(Double) Weekly Roundup: End Of The Road Edition

It took Hunter S. Thompson seventeen years to work up the guts to kill himself, then it took him four days more. In his famous “Football Season Is Over” suicide note, he wrote “67. That is 17 years past 50. 17 more than I needed or wanted.” He thought about it for about ninety-six hours, then he put the gun to his head. Readers, as I approach my fiftieth birthday I am starting to understand the appeal of that. You can feel the machine winding down inside you. Two weeks ago, at the inaugural event of an Ohio-wide pumptrack championship, my recently-turned-twelve-years-old son beat me in raw time, 58.17 seconds to 60.20 seconds. The hilarious part is that he came off the track absolutely furious with his performance, which nabbed him second place in the 11-13 category, while I finished my run thinking I’d perhaps ridden over my head just a bit. (For the record, I was the oldest rider at the race, and not the slowest, or even all that close to being the slowest.)

Faced with a future in which each day is a slightly lesser child of the day before, I can’t say I’m like 100% opposed to calling time on my own season, although I think I’d want to do it via a re-creation of the Snake River jump or something like that instead of just nipping off and shooting myself like the cow in a Douglas Adams book. Alas, I have a child to raise and a couple of novels to write. The former still requires a few years and the latter can’t start until I leave my current job. Nor can I expect a deus ex machina to pull my card for me; yeah, I’m a little overweight but I’m in remarkable health and I still exercise about 300-400 “intense” minutes a week with no trouble, according to my little Garmin fitness nanny.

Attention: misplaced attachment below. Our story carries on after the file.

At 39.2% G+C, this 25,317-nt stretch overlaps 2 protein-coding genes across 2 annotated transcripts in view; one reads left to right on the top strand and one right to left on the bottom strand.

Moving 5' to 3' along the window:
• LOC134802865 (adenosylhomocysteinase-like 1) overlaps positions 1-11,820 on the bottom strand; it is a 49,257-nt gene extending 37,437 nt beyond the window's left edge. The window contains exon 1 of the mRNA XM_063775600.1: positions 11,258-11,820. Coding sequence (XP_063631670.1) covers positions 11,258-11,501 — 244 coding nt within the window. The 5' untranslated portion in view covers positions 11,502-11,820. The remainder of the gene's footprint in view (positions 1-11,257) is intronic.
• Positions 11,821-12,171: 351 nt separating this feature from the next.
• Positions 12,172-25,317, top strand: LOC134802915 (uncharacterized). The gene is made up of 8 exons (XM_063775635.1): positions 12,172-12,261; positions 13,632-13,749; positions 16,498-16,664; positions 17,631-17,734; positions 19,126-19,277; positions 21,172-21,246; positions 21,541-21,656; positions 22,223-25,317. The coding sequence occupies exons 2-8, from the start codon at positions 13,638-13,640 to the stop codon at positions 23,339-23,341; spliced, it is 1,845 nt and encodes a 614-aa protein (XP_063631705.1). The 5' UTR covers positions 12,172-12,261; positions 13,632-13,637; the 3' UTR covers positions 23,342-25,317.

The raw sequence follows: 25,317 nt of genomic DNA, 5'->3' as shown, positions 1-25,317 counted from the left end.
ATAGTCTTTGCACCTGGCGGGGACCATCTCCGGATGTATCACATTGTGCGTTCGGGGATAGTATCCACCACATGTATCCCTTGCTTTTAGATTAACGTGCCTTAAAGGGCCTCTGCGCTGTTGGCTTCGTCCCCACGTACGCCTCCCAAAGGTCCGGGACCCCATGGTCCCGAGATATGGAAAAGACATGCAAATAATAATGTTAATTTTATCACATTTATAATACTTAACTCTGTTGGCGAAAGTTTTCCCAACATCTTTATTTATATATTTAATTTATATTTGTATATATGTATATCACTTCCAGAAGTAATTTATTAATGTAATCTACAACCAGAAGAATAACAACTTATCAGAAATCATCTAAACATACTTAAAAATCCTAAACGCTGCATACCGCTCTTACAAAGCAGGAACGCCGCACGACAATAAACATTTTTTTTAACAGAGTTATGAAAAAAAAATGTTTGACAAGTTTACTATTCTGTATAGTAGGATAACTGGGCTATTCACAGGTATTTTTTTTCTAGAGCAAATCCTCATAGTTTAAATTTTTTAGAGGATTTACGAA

This is what I don’t have: a plan to fill these years to come, or much motivation in one direction or another. Until I saw the above car at the Bonhams auction on Amelia Island this past week, and realized what I want to do.

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(Non-) Weekly Roundup: Yarvin vs. Watts vs. Baruth (kinda) Edition

Regular readers here know I have spoken highly of noted doublepluscrimethinker Curtis Yarvin in the recent past, and will likely continue to do so. However, there are few pleasures as transgressively sweet as the opportunity to disagree with a very smart person, particularly when one is a little short on time and will be able to neither research nor revise said disagreement. Yarvin’s latest article, titled There is no AI risk, seems tailor-made to provide me such an opportunity.

Insofar as I respect the Gray Mirror man a little too much to scrap with him one on one, however, I’m going to do what I used to do in my youth when I prowled the worst pool halls and nightclubs the Columbus ghetto had to offer: I’m going to bring some backup. Peter Watts, please come to the (unfashionably) white courtesy phone.

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Weekly Roundup: Who Could Remember Her Edition